Although the moral rights recognized by UK law (in particular those of attribution and integrity), cannot be transfered, section 87 of the CDPA 1988 ensures that they can be waived by way of agreement in writing. Such waiver can be specific or general, and relate to existing or future works. It has been said that most “objective observers would acknowledge that such wide waiver provisions, both in theory and in practice, erode significantly, indeed drive a coach and horses through the moral rights provisions.”[7] This is because the industries which exploit copyright works tend to oblige authors and artists to enter standard form contracts which require them to waive their integrity rights. Even the requirement that the waiver be in writing, which provides authors with some residual protection, is compromised by section 87(3), which states that the general law of contract and estoppel applies to informal waiver.

The CRA proposes the removal of the possibility of any global advanced waiver. This would bring UK law into line with the rest of Europe.[8] For example, Article 1(2) of Belgian law states that “the global waiver/overall renunciation of the future exercise of moral rights is void” and Article L 132-11 of the French IP Code prohibits waivers in advance. In place we suggest the following:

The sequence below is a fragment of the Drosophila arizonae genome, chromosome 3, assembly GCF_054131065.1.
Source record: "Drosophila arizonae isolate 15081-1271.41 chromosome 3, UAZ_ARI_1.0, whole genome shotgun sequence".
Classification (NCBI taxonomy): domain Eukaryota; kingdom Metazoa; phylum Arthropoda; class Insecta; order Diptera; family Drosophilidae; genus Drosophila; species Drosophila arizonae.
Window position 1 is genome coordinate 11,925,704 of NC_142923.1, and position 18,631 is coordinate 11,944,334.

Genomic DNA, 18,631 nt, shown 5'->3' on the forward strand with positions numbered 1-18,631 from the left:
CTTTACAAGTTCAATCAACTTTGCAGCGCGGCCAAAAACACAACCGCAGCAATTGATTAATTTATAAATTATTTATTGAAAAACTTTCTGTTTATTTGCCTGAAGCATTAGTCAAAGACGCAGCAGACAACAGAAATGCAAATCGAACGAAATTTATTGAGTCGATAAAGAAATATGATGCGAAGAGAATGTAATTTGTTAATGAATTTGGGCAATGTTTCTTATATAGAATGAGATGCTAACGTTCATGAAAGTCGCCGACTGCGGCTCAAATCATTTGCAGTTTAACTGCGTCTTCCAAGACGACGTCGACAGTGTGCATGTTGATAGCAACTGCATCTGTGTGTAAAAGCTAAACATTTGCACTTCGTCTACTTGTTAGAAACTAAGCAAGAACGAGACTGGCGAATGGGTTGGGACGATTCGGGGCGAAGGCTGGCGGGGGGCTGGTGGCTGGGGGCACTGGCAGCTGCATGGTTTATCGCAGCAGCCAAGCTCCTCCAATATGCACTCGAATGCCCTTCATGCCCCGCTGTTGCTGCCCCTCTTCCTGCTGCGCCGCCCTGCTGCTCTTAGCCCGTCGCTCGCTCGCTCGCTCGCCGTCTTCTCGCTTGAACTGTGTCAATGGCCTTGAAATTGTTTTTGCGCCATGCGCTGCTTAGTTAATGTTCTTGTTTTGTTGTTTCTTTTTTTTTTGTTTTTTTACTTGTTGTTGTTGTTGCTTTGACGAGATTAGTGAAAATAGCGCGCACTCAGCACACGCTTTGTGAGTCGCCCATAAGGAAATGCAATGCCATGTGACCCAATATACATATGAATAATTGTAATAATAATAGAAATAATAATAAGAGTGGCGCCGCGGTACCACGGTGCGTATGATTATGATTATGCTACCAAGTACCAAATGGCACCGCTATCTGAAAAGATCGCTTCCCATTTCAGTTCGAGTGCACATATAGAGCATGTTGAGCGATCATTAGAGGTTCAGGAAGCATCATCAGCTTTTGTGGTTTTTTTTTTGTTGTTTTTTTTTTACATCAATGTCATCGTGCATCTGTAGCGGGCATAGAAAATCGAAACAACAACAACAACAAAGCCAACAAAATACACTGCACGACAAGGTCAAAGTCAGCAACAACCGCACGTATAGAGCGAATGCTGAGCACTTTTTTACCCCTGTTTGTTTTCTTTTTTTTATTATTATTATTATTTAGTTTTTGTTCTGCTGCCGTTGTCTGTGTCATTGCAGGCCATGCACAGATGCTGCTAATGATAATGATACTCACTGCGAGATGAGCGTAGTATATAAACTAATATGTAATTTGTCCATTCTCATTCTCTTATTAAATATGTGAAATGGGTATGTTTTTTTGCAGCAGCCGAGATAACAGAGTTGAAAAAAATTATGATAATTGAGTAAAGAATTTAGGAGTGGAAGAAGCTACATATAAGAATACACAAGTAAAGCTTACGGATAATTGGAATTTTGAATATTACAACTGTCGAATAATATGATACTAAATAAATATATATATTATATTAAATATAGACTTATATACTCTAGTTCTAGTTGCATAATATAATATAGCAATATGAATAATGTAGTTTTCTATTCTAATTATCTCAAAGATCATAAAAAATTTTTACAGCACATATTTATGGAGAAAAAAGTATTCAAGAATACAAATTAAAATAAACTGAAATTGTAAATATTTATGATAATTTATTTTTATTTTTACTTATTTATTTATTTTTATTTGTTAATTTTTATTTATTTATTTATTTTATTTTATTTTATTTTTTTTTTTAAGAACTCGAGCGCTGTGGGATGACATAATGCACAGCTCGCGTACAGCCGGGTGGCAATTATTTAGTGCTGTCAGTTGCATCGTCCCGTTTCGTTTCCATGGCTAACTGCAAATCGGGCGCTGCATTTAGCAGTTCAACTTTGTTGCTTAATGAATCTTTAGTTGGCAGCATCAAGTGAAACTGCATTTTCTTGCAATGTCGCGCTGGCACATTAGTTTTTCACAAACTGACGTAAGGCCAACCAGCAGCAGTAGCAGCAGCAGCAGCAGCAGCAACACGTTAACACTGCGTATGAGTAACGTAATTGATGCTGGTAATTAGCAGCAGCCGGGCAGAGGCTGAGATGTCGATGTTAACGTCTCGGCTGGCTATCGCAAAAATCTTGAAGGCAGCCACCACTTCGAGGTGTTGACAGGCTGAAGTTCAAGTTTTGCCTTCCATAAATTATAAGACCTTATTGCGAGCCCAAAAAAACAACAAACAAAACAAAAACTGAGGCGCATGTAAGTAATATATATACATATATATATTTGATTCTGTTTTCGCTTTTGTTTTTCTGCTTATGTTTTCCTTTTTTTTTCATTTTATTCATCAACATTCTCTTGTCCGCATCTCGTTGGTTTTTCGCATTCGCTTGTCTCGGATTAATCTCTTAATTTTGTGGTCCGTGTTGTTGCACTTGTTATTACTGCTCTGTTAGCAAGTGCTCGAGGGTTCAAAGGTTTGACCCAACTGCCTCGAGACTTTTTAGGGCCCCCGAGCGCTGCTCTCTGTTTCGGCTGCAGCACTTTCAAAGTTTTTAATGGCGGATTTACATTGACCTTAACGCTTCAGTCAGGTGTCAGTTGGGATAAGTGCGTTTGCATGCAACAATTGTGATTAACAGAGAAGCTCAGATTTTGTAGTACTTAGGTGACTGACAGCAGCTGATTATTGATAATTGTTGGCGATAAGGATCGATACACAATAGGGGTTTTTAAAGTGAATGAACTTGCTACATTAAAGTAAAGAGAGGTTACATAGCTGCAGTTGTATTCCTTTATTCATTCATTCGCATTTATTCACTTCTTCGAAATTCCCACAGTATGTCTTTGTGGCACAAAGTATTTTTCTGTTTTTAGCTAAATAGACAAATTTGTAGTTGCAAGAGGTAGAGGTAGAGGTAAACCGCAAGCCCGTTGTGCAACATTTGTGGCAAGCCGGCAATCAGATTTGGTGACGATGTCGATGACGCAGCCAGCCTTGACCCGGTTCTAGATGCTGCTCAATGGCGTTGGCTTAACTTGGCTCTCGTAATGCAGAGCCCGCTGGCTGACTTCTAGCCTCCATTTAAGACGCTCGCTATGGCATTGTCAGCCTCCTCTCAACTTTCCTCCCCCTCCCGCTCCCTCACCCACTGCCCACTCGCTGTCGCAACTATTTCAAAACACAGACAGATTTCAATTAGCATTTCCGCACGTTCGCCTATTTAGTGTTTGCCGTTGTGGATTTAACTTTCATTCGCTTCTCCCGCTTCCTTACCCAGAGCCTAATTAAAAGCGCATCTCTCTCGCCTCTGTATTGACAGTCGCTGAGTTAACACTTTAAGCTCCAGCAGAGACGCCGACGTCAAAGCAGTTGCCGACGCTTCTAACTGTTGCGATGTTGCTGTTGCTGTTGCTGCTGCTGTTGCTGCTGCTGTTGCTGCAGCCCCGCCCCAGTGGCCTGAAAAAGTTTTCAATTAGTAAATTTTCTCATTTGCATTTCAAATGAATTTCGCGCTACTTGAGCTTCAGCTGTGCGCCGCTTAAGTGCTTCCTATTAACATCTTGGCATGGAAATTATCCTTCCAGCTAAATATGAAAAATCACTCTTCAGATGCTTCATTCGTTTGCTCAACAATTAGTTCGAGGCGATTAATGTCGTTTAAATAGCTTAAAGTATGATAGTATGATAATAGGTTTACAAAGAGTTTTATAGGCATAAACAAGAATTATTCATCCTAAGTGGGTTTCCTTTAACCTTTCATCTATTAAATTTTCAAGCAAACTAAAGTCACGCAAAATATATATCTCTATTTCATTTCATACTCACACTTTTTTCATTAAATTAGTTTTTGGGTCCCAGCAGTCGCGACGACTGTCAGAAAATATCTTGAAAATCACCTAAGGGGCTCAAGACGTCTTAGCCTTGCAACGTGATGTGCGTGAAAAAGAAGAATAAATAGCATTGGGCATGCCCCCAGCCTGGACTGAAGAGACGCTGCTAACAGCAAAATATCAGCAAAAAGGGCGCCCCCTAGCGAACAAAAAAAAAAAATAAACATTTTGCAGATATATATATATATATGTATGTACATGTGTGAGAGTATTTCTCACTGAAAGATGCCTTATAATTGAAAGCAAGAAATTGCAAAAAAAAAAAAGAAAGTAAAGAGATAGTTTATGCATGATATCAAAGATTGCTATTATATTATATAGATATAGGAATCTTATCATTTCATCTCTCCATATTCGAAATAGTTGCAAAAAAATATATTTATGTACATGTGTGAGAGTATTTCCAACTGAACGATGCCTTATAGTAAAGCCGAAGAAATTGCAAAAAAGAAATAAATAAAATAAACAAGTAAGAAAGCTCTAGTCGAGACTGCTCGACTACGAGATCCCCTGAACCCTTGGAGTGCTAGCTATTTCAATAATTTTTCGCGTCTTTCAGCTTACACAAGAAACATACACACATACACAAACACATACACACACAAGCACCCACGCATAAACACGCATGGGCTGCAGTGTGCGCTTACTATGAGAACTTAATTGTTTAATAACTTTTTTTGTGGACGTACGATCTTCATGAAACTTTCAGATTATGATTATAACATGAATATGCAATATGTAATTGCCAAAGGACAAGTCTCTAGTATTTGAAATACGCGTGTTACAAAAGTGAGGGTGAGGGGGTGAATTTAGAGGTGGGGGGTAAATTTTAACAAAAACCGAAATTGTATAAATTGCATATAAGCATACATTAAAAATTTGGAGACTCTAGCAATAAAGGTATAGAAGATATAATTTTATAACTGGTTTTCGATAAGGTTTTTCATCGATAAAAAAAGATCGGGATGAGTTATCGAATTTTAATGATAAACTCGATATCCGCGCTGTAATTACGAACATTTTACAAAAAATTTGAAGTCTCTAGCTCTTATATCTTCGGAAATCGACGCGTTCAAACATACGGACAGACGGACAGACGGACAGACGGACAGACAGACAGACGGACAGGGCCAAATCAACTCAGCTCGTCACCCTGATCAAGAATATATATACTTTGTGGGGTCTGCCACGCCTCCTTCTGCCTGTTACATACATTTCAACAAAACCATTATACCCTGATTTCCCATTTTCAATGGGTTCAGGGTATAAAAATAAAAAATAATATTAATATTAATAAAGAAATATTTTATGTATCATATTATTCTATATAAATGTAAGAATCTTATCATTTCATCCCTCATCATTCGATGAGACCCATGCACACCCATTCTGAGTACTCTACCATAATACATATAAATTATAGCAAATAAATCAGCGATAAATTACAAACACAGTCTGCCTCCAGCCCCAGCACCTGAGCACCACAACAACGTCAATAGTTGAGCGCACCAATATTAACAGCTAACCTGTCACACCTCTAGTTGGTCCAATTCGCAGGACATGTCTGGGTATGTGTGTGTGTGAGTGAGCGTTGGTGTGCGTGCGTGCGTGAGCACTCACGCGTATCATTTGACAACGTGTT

• That the court be granted discretion not to enforce the moral right where it would be an abuse of the right.[9] In deciding whether there was an abuse, the court could take into account the behaviour of the creator and whether they had consented to the alteration of the work.[10] Other factors would include the extent of the modification and the extent of the detrimental reliance of the exploiter on the formal consent of the creator.[11]
  • Or, alternatively, that authors can only make specific waivers of moral rights, and these are valid only where such waivers are (i) made in writing;[12] and (ii), in the case of the integrity right, in circumstances where the creator can appreciate the full impact of the alteration on the work in question.[13]

(c) Removal of exclusions